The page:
The Missing Story: New Ways to Talk About Mental Health

Some of the most successful storylines of recent years have had mental health at their heart -- from Emmerdale tackling postnatal depression to the award-winning comedy Alma's Not Normal. The Centre for Mental Health has praised the increasing ambition around mental health in entertainment and the media. But despite the rising profile of mental health in entertainment storylines, there are still opportunities for content creators to incorporate overlooked or misrepresented aspects into their stories.

 At the ‘Beyond Talking: What’s Next in Mental Health’ panel at the OKRE Summit 2022, Kate Martin, Head of Lived Experience at Wellcome Trust, Alex Bushill, Head of Media and PR at Mind, BAFTA Award-nominated director and writer Stewart Kyasmire, and Playtra Games’ founder, Dan Bernardo, discussed what is currently missing from our screens. What stories are not being told and what would they like to see depicted in entertainment going forward?

Depictions of recovery

‘We don’t really see depictions of recovery, which is important,’ says Alex Bushill. While most stories will showcase a character unravelling and their consequent journey toward seeking help, he says there aren’t enough stories that showcase what comes after this moment of crisis. Rather, there is a stereotype that often shows mental health victims as hopeless with little hope of recovering.

‘There are countless examples of media to this day which have their heart in the right place, they’re trying to explore ideas around trauma and recovery… and they just return to that trope,’ states Bushill.

The danger, notes Bushill, lies in sometimes thinking that there is a tension between dramatic impact and something that is responsible and accurate. Often, including the whole story of a character’s journey through mental health and being able to portray their recovery can create more authentic, engaging stories.

Put the straitjackets away

We are at a time when understanding of what treatment can be offered to those with mental health issues is at an all-time high. The media and the entertainment industry has scope to reflect these vast changes through the representations on our screens.

Both Martin and Bushill are quick to emphasise the need for the media to engage with experts and those with lived experience to portray an accurate representation of services on offer today:

‘I’m really tired of depictions of mental health settings as being One Flew over the Cuckoo’s Nest, Victorian institutions, asylums with really horrible stigmatising two dimensional pictures of people being that particular setting,’ says Bushill, ‘and it is really, really irritating for anyone who has ever been section or been detained. It’s not the best system in the world, but it’s not that.’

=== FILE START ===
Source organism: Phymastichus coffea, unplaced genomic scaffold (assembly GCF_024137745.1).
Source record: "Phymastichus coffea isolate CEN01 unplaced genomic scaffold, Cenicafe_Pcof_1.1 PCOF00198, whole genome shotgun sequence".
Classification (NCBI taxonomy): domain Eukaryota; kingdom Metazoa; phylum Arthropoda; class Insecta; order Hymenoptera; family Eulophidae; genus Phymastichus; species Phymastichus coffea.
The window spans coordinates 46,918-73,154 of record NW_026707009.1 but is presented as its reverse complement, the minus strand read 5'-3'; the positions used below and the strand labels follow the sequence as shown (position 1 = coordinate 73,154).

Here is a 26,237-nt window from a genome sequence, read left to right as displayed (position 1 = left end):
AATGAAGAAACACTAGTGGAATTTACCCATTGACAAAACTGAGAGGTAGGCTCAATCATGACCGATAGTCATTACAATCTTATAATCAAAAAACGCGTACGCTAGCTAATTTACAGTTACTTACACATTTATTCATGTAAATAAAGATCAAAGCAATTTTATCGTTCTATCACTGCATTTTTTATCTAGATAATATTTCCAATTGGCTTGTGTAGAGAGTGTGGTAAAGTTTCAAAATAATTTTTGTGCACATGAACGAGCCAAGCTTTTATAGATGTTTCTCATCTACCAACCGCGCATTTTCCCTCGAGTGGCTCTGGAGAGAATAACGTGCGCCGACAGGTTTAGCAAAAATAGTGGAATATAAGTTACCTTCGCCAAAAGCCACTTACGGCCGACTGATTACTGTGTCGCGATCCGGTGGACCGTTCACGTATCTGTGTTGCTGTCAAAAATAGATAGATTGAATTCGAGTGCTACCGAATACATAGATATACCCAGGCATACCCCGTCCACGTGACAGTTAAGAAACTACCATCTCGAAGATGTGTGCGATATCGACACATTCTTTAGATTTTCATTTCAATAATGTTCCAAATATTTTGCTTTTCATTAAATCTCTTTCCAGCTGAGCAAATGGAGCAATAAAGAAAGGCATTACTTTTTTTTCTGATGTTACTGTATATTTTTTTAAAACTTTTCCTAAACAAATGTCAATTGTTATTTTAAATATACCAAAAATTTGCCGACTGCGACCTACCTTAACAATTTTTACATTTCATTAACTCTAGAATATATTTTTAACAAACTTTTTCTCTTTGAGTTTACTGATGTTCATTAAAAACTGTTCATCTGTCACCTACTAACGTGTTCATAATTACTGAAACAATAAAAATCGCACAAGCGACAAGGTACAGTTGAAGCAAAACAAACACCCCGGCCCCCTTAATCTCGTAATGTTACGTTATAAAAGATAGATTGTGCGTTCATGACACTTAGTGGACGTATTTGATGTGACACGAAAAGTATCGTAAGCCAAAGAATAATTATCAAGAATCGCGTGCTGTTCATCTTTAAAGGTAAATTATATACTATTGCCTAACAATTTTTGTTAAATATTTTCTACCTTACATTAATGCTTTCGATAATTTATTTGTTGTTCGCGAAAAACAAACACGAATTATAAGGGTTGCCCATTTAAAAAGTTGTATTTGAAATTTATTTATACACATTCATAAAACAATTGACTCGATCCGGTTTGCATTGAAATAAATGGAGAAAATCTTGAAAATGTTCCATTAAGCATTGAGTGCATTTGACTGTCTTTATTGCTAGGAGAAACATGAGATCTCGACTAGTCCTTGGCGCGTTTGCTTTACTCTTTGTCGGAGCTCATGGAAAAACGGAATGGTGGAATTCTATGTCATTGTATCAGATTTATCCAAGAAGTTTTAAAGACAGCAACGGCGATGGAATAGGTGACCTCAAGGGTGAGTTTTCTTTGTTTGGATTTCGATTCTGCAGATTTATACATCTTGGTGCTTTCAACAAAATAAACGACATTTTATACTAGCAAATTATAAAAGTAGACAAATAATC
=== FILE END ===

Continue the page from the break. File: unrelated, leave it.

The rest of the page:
‘My PhD research was with young inpatient units, and I can’t tell you the number of those young people I interviewed who said they were so surprised when they went into the unit because they weren’t put in a straitjacket. That’s what they assumed would happen because they were so used to seeing asylums depicted that way. The power to show what people can and can’t expect is huge.’

Kate Martin

Give characters their superpowers

An oft-repeated message throughout the conversation by all panellists, Martin brought home the need for creators to display the agency that people dealing with their mental health have.

‘We’re often depicted as people who need to be helped rather than people who can help ourselves or help others,’ she says.

This does not showcase the nuanced thought process and the messy reality of living or having lived with mental health challenges. How does it affect relationships? How does someone choose to get support? Showing the ways in which people do things to help themselves as well as their peers and their communities, especially outside of accessing the traditional forms of mental health support, is a strand that is currently missing from the stories that are often told on our screens.

For me it’s a case of showing that it is a superpower – showing the positivity. Yes, if you Google depression you see someone staring through a window, but let’s look at the positive side of things first and then we can look at the negative. We could be finding a way to showcase that having this “illness” is actually a superpower and there’s some positivity in that as well.

Stewart Kysamire

It doesn't have to be the central tale

The panel was emphatic in their assertion that there is a need for creators to give space to stories that do not depict characters with mental health issues experiencing a mental health crisis as their central story.

‘It doesn’t have to be the story arc, or the defining characteristic or the reason why you’re caring about that person in that moment.’ says Bushill. ‘Instead we should have characters who have mental health that they are managing in the background because this is the reality for many.’

The OKRE Fund is currently looking to support innovative collaborations that explore mental health and climate health.